Okay, this area of the discussion board has been too quiet.
Whatever happened to country dance? My opinions on it's demise:
1) I think part of it is the fact that Nashville swung to the teeny-bopper crowd and lost a lot of the good music that was coming out of country.
2) Another part is that I think line-dancing contributed to the implosion. I like a line dance now and then, but I believe too few people crossed over and really learned lead and follow. Others may have other opinions, but to me line-dancing is too one dimensional. Once you've learned 5 lines dances, how different are the next 5 going to be? With partner dancing, there is always something new within each of the dances, so to me it's always fresh. The other problem is that it got to where the line dancers took over the floors and there was not room for the couples dancing.
3) Also, infighting was another problem, both on a macro and micro scale. USCWDC and CWDI should have worked together, rather than competing. We had the same problem locally with local clubs and teachers competing for members/students. Lots of bad-mouthing going on, some teachers not supporting local competitions for fear of losing students. Sounds like some the studio discussions I've read in other areas of the discussion board.
4) I think the clothing styles got so extreme, that they turned off some of the people who weren't really country to the bone. (Boy, that's a really nice flaming pink, purple and orange shirt, sir!) This is the same thing, but not so extreme as the clothing the square dancers wear/wore.
5) I've mentioned this before elsewhere, but I also think there is a real intolerance among all of the dance world for the different disciplines. This intolerance tends to break apart, rather than build. Country hates ballroom, ballroom hates swing, swing hates latin, everybody hates country. It's all stupid!
Any other opinions out there? Maybe there are some lessons that the other dance worlds can learn from.
I really do miss doing the two-step.
Well, as I see it, there are only so many dogs, wives and pickup trucks one can miss . . .
I know there are lots of stereotypes about country music lyrics, and I have too agree with a lot of them.
Most of the newer lyrics I hear in country are 'bubble gum romance' lyrics.
I do think some country lyrics (especially a few years old) are more thoughtful than others. Some of Clint Black's lyrics were great, in my opinion. On the other hand Alan Jackson's lyrics are terrible, right up the old sterotype alley. I was a country music fan for many years, but don't listen to it any more. I do like Dixie Chicks and Shania Twain though. It's hard to get into the 'Pretty Boy/Girl of the Month Club' music that Nashville is putting out now.
One thing I can say, there was lots of danceable country music five to ten years ago - two-steps, walzes, cha-chas, east and west coast swings.
I can't say that for most of the music popular with the teen set now. Most of it has the same hip-hop rhythm, regardless of tempo and it is really hard to match a dance to. Exceptions are some of the new Santana cha-chas.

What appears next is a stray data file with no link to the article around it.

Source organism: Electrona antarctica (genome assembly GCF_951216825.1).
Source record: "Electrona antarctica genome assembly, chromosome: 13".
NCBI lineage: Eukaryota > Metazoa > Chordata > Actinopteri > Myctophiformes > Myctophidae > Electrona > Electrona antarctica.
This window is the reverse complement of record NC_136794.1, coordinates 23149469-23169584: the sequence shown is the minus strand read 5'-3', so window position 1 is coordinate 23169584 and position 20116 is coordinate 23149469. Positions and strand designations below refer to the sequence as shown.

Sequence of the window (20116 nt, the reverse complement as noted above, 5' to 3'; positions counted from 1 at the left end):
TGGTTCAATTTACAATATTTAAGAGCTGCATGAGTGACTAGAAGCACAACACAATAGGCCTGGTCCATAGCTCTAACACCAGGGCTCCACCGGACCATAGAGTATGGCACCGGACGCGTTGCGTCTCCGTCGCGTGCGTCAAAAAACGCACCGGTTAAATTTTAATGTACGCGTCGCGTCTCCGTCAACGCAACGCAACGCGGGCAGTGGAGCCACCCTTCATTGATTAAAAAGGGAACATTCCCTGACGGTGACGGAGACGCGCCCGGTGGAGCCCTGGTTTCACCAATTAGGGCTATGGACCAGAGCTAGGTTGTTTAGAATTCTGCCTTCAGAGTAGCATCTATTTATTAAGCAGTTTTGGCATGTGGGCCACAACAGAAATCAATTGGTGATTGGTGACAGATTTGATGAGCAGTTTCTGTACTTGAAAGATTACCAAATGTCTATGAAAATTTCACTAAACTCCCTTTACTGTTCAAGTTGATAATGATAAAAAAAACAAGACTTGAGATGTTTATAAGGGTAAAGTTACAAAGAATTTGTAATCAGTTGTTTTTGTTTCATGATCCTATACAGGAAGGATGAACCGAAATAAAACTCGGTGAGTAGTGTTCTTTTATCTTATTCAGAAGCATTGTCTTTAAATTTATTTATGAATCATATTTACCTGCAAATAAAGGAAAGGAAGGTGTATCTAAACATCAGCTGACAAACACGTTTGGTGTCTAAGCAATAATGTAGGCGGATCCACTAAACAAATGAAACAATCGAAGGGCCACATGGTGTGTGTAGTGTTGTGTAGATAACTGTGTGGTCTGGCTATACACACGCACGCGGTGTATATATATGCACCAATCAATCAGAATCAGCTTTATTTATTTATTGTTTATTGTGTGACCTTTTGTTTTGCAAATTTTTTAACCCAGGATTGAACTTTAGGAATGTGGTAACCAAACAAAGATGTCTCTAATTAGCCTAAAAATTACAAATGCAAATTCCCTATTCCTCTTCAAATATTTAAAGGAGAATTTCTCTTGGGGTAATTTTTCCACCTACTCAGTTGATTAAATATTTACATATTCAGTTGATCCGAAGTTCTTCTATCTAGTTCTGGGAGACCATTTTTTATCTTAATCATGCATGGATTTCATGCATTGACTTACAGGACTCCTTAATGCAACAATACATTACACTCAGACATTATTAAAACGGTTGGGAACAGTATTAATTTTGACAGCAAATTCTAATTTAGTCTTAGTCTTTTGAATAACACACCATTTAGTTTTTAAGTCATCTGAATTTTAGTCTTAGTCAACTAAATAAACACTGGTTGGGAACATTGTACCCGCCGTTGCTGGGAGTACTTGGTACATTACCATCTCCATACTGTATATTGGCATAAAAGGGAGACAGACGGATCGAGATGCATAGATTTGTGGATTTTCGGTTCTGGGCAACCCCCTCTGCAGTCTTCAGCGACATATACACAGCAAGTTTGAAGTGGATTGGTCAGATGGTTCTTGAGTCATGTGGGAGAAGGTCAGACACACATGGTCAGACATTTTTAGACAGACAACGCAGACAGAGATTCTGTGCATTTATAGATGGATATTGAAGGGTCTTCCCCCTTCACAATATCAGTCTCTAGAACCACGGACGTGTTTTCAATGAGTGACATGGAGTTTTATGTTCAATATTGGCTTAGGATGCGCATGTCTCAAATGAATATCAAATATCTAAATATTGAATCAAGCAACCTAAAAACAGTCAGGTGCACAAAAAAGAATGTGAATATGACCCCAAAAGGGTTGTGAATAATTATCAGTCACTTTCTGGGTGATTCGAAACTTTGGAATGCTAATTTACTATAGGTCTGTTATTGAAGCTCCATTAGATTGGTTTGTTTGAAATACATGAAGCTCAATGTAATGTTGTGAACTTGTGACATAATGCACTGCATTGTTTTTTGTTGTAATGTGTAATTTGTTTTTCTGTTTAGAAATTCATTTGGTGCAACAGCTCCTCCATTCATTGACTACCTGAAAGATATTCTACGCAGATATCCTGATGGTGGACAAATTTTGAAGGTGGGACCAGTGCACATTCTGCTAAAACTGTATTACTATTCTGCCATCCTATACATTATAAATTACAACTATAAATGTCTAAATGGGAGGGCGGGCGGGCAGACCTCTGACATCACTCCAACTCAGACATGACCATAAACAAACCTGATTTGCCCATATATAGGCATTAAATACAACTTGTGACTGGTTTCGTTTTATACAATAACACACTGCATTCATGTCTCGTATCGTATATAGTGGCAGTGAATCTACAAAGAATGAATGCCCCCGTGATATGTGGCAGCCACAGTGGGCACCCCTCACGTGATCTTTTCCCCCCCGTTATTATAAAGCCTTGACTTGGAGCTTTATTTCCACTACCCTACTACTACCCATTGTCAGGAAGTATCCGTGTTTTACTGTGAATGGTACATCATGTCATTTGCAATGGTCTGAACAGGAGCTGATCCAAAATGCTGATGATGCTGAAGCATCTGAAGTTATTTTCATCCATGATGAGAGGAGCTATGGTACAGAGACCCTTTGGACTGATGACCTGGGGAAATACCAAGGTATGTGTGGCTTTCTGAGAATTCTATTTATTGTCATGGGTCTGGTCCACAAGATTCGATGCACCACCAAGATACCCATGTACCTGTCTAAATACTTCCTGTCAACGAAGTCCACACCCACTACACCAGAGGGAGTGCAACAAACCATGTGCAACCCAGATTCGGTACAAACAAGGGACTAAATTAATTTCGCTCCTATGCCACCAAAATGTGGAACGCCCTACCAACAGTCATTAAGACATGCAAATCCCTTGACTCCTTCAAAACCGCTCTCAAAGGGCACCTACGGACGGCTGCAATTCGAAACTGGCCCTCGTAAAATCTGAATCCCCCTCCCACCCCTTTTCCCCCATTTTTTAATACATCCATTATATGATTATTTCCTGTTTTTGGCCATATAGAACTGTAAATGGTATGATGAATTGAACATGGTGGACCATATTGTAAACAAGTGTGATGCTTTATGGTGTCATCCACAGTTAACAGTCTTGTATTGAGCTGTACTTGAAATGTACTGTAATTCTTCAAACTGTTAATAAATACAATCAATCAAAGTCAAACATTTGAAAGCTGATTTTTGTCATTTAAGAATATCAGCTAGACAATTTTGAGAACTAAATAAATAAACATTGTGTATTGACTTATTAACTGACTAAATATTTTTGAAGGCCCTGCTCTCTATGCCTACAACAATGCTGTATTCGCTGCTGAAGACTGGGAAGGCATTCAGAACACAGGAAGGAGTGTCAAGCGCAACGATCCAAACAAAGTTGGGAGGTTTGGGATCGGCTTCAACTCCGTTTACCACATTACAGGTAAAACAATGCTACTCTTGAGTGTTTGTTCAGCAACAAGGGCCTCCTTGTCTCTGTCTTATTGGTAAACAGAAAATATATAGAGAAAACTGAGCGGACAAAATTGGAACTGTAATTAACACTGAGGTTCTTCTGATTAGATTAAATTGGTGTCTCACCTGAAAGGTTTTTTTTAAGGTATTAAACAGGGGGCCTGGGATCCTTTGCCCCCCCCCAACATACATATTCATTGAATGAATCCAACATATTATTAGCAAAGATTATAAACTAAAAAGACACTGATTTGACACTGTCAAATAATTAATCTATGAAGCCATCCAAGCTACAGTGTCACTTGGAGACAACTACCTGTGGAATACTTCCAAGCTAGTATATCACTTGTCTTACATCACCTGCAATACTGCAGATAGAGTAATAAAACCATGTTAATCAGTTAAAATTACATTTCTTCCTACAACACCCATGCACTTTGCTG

It seems to me that any music fad gets too engrained in itself. Most of the neo-swing was too fast, and much of the lyrics were about booze. Don't even get me started talking about rap.
My latest pursuits in music are the oldies and are great dance songs. I love Sinatra, Basie, Chuck Barry, Cole (Nat and Natalie), Manhattan Transfer, Ella Fitzgerald, Huey Lewis, Glen Miller, etc . . .
I find that the kids we teach really respond to learning swing to the old rock and roll songs, "Shake, Rattle 'n Roll", "All Shook Up", "Run Around Sue."
It has been my experience that some clubs became a little too greedy ,which I think led to so many Spanish type holiday songs ,and other types of music than country being played because "they want it "--who were they ?This led to some very strange"dances .The another problem was trying to cater for the younger line dancers who were really on the floor to show us oldies how much faster they were--yes they do everything faster,but it's not necessarily better,and has succeeded in driving regulars away
It's really a numbers game. The more people patronizing country clubs, the more country dancers you have.
The problem was that a few years ago the trendy crowd found country. They were the ones wearing the Orange, Pink & blue shirts. This was great for the club business because they were drinkers, not dancers.
I was in the club business at this time. And just so you know, the monthly overhead (break even point) on the property I ran was $55,000 per month.
So a few years later when the trends changed and the drinkers moved on for whatever reason, we were left with the dancers. (Me being one OF them)
But when the end of month comes and you have trouble writing payroll you start looking for any way possible to attract more people.
Along comes alternative nights. More country clubs go broke and the gradual demise of country dancing begins.
But trust in one thing. Country WILL be back.
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